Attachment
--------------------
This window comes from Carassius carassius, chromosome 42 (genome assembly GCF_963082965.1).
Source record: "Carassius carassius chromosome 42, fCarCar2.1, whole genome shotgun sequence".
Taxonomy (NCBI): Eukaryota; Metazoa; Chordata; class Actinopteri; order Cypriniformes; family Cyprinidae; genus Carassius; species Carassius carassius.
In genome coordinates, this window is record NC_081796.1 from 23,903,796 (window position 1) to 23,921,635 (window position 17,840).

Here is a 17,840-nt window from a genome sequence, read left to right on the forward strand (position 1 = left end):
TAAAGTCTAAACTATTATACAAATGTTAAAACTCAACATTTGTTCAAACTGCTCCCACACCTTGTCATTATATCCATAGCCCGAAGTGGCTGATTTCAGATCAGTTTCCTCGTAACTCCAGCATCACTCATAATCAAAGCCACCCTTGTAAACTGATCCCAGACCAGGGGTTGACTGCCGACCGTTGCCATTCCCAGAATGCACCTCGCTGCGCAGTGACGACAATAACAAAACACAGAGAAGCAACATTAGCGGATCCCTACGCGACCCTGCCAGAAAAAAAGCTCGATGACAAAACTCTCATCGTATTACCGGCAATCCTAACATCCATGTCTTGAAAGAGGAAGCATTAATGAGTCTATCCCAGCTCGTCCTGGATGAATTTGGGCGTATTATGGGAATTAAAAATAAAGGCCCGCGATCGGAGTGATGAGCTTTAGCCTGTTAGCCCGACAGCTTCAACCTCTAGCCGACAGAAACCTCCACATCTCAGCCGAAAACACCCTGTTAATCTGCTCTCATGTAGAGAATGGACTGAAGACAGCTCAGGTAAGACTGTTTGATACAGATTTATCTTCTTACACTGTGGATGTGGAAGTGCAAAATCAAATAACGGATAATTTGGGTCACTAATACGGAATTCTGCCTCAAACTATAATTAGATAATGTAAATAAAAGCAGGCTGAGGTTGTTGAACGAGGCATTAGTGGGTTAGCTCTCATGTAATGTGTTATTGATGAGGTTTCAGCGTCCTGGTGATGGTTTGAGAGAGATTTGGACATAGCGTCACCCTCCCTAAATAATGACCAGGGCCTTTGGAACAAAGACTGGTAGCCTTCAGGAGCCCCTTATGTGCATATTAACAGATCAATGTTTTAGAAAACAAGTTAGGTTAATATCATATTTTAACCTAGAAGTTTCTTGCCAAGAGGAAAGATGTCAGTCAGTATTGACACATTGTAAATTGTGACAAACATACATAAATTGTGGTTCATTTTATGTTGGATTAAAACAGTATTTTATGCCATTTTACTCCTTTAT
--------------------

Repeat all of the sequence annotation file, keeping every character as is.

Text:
This window comes from Carassius carassius, chromosome 42 (genome assembly GCF_963082965.1).
Source record: "Carassius carassius chromosome 42, fCarCar2.1, whole genome shotgun sequence".
Taxonomy (NCBI): Eukaryota; Metazoa; Chordata; class Actinopteri; order Cypriniformes; family Cyprinidae; genus Carassius; species Carassius carassius.
In genome coordinates, this window is record NC_081796.1 from 23,903,796 (window position 1) to 23,921,635 (window position 17,840).

Here is a 17,840-nt window from a genome sequence, read left to right on the forward strand (position 1 = left end):
TAAAGTCTAAACTATTATACAAATGTTAAAACTCAACATTTGTTCAAACTGCTCCCACACCTTGTCATTATATCCATAGCCCGAAGTGGCTGATTTCAGATCAGTTTCCTCGTAACTCCAGCATCACTCATAATCAAAGCCACCCTTGTAAACTGATCCCAGACCAGGGGTTGACTGCCGACCGTTGCCATTCCCAGAATGCACCTCGCTGCGCAGTGACGACAATAACAAAACACAGAGAAGCAACATTAGCGGATCCCTACGCGACCCTGCCAGAAAAAAAGCTCGATGACAAAACTCTCATCGTATTACCGGCAATCCTAACATCCATGTCTTGAAAGAGGAAGCATTAATGAGTCTATCCCAGCTCGTCCTGGATGAATTTGGGCGTATTATGGGAATTAAAAATAAAGGCCCGCGATCGGAGTGATGAGCTTTAGCCTGTTAGCCCGACAGCTTCAACCTCTAGCCGACAGAAACCTCCACATCTCAGCCGAAAACACCCTGTTAATCTGCTCTCATGTAGAGAATGGACTGAAGACAGCTCAGGTAAGACTGTTTGATACAGATTTATCTTCTTACACTGTGGATGTGGAAGTGCAAAATCAAATAACGGATAATTTGGGTCACTAATACGGAATTCTGCCTCAAACTATAATTAGATAATGTAAATAAAAGCAGGCTGAGGTTGTTGAACGAGGCATTAGTGGGTTAGCTCTCATGTAATGTGTTATTGATGAGGTTTCAGCGTCCTGGTGATGGTTTGAGAGAGATTTGGACATAGCGTCACCCTCCCTAAATAATGACCAGGGCCTTTGGAACAAAGACTGGTAGCCTTCAGGAGCCCCTTATGTGCATATTAACAGATCAATGTTTTAGAAAACAAGTTAGGTTAATATCATATTTTAACCTAGAAGTTTCTTGCCAAGAGGAAAGATGTCAGTCAGTATTGACACATTGTAAATTGTGACAAACATACATAAATTGTGGTTCATTTTATGTTGGATTAAAACAGTATTTTATGCCATTTTACTCCTTTAT